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dc.contributor.authorElSheikh, Mohamed
dc.contributor.otherQueen's University (Kingston, Ont.). Theses (Queen's University (Kingston, Ont.))en
dc.date.accessioned2019-06-21T18:53:41Z
dc.date.available2019-06-21T18:53:41Z
dc.identifier.urihttp://hdl.handle.net/1974/26322
dc.description.abstractThe last decade has witnessed a growing demand for precise positioning in many applications such as autonomous car navigation and precision agriculture. Precise positioning can be obtained from the global navigation satellite systems (GNSS) through either differential techniques or precise point positioning (PPP). PPP is currently favored over differential GNSS because it provides a global solution without the need for local reference stations. Nevertheless, PPP must address the error sources that are canceled in differential GNSS, and hence, it requires a longer time to converge. Therefore, employing PPP for land vehicles would be challenging due to frequent signal degradation and blockage. Integrating PPP with an inertial navigation system (INS) can solve the solution continuity issue; however, the INS solution drifts over time which can result in losing the desired accuracy. The implementation of a reliable PPP/INS system that can preserve the required accuracy is not a trivial task, especially with financial and computational cost constraints. In this work, two PPP/INS systems were developed. The first system integrates the single-frequency (SF) PPP measurements from a low-cost GNSS receiver with low-cost micro-electro-mechanical systems (MEMS) inertial sensors. The purpose of this system is to provide a reliable, low-cost navigation solution for land vehicles with sub-meter level accuracy. The system was evaluated through two road tests where it could maintain sub-meter position accuracy with short GNSS outages and reliable performance with long-term outages. The second system integrates the dual- frequency (DF) PPP with the Reduced Inertial Sensor System (RISS) for car lane-level navigation. The high-precision needed in lane-level positioning can be achieved by integrating DF-PPP with high-end INS. Since high-end INS are expensive, this work proposed the use of RISS instead of the traditional INS. RISS uses only one gyroscope and two accelerometers which can contribute to saving more than half the cost of a high-end INS. The proposed DF-PPP/RISS system was tested through three road tests that included highway driving under several overpasses, and the system was able to maintain horizontal position errors less than 50 cm. The developed PPP/INS systems are expected to play an essential role in the different applications of land vehicle navigation.en_US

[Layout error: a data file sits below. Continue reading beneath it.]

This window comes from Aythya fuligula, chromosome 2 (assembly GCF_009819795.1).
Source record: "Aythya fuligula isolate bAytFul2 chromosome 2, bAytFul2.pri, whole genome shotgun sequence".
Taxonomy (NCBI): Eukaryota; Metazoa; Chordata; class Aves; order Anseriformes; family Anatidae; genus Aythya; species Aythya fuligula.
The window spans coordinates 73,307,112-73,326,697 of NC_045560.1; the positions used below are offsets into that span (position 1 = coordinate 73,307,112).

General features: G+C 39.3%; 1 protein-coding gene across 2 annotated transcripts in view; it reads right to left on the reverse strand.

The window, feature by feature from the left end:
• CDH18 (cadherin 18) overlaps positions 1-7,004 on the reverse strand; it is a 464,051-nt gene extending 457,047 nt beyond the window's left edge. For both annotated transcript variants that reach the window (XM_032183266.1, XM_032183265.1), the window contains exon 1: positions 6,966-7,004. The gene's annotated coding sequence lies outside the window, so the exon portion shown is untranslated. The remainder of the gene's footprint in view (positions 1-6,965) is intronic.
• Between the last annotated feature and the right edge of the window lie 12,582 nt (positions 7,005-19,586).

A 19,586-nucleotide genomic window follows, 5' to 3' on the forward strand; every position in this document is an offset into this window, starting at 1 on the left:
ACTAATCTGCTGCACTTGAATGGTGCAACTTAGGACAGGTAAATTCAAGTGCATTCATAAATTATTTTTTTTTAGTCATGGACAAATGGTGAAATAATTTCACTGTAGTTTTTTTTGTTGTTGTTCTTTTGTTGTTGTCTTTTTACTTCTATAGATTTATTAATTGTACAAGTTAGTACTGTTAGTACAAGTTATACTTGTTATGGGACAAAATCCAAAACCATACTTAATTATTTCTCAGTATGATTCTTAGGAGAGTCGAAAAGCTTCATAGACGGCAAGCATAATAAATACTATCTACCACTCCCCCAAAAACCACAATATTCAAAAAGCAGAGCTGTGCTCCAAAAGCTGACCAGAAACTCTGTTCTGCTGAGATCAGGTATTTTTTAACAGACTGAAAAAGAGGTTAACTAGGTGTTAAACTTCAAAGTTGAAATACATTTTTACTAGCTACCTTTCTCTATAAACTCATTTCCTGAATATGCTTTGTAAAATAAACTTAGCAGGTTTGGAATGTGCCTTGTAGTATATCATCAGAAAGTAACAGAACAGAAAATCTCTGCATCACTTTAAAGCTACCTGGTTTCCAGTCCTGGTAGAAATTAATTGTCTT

dc.language.isoenen_US
dc.relation.ispartofseriesCanadian thesesen
dc.rightsQueen's University's Thesis/Dissertation Non-Exclusive License for Deposit to QSpace and Library and Archives Canada*
dc.rightsProQuest PhD and Master's Theses International Dissemination Agreement*
dc.rightsIntellectual Property Guidelines at Queen's University*
dc.rightsCopying and Preserving Your Thesis*
dc.rightsThis publication is made available by the authority of the copyright owner solely for the purpose of private study and research and may not be copied or reproduced except as permitted by the copyright laws without written authority from the copyright owner.*
dc.subjectGNSSen_US
dc.subjectPPPen_US
dc.subjectvehicle navigationen_US
dc.subjectPPP/INS integrationen_US
dc.subjectreduced INSen_US
dc.subjectlane-level positioningen_US
dc.titleIntegration of GNSS Precise Point Positioning and Inertial Technologies for Land Vehicle Navigationen_US
dc.typethesisen
dc.description.degreeDoctor of Philosophyen_US
dc.contributor.supervisorNoureldin, Aboelmagd
dc.contributor.supervisorKorenberg, Michael
dc.contributor.departmentElectrical and Computer Engineeringen_US


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